"His energy level is still there," Brian Schottenheimer said. "If anything, I think having been retired for a few years, there's an energy and enthusiasm he has that's regenerated."
Indeed, Marty Schottenheimer was contentedly retired, splitting time between homes in Palm Springs and Charlotte, where his daughter and her family live. He played golf, had a part-time satellite radio gig and doted on his four grandkids whenever possible.
Huyghue approached him several months back about the UFL and the Destroyers' opening. Schottenheimer had rejected UFL overtures a couple of years ago to serve as commissioner or in some other senior capacity.
But timing, location and the opportunity to coach again prevailed this time.
"In my opinion, it's all about the people," Schottenheimer said. "Do you have an opportunity to go to work with a group of people you respect? You look at it and say, does this look like it fits? That's basically what it came down to. I said, yes, I believe this fits me."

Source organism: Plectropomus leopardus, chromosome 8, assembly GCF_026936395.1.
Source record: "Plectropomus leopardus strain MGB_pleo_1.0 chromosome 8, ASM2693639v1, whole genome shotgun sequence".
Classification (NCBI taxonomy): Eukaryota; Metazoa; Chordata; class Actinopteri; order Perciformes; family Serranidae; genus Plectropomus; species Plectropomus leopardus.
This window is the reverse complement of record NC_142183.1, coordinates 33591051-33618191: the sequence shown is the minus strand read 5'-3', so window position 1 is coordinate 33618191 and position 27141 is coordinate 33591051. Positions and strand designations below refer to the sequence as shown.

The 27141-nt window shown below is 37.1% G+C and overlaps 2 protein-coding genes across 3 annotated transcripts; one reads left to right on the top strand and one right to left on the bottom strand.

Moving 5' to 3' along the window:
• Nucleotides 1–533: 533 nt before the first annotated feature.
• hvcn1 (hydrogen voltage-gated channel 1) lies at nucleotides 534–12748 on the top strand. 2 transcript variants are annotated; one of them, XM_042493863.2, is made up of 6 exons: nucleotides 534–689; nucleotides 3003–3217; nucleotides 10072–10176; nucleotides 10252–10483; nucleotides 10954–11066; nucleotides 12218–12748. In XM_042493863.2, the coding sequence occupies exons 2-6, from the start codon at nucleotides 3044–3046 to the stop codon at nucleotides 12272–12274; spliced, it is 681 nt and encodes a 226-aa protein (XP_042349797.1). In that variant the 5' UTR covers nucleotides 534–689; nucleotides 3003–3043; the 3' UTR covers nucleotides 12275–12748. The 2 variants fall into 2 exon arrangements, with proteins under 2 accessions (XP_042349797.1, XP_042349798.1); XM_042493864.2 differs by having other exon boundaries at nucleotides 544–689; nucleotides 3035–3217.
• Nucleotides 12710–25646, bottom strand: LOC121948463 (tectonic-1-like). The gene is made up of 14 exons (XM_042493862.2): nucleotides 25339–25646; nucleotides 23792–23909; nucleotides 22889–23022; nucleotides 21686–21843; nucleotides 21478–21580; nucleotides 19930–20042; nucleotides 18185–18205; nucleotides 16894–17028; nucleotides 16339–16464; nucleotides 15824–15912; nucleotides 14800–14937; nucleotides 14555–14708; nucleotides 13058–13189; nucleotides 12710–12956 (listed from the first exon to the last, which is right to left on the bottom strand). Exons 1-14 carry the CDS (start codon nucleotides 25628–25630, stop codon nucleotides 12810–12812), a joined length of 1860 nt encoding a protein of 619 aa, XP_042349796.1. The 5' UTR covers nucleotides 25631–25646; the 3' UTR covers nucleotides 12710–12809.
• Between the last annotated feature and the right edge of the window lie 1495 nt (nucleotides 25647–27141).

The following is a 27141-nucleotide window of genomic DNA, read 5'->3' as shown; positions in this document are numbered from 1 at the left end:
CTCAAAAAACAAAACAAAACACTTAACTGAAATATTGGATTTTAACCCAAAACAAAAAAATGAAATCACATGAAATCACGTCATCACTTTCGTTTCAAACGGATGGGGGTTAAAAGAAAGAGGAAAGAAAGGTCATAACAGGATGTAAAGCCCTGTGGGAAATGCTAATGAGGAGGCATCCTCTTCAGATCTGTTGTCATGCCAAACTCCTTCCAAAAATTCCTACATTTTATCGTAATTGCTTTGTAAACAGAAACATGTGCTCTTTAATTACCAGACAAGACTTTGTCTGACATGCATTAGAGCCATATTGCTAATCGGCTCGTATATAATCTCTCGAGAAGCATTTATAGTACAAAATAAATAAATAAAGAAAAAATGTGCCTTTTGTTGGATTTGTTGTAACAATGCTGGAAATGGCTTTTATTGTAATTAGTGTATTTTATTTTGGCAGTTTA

Schottenheimer assembled a veteran staff, several of which he's worked through the years.
Assistant general manager John Wuehrmann has 25 years of NFL front office experience and has worked with Schottenheimer everywhere he's been a head coach, in addition to working for Bill Belichick, Mike Ditka and Gunther Cunningham at other stops.
"The reason I keep ending up with Marty," Wuehrmann said, "I guess the simplest answer is I have a lot of respect for him. Not just the process or how he does things, but the kind of person he is. And the proven results. The man knows how to win football games. That's why we're in this business."
Defensive assistant coach Kurt Schottenheimer, Marty's younger brother, coached in the NFL for 24 years, most recently as special teams coordinator in San Francisco last season.